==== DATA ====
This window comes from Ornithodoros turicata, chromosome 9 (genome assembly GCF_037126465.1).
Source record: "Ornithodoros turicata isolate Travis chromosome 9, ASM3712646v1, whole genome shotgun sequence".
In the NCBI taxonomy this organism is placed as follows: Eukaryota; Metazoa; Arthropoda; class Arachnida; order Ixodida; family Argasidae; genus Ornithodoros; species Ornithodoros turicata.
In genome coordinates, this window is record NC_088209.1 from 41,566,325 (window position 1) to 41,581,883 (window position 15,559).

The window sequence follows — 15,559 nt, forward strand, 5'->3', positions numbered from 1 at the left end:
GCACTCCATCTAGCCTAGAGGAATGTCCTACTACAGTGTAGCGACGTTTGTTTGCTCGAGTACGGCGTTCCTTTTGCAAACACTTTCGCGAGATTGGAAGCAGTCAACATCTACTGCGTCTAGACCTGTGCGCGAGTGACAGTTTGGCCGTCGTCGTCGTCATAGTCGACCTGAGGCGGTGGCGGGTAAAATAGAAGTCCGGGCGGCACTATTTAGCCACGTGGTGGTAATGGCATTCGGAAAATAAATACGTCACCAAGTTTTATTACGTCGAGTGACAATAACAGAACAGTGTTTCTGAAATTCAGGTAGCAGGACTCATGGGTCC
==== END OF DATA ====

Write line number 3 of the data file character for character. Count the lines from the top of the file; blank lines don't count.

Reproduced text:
In the NCBI taxonomy this organism is placed as follows: Eukaryota; Metazoa; Arthropoda; class Arachnida; order Ixodida; family Argasidae; genus Ornithodoros; species Ornithodoros turicata.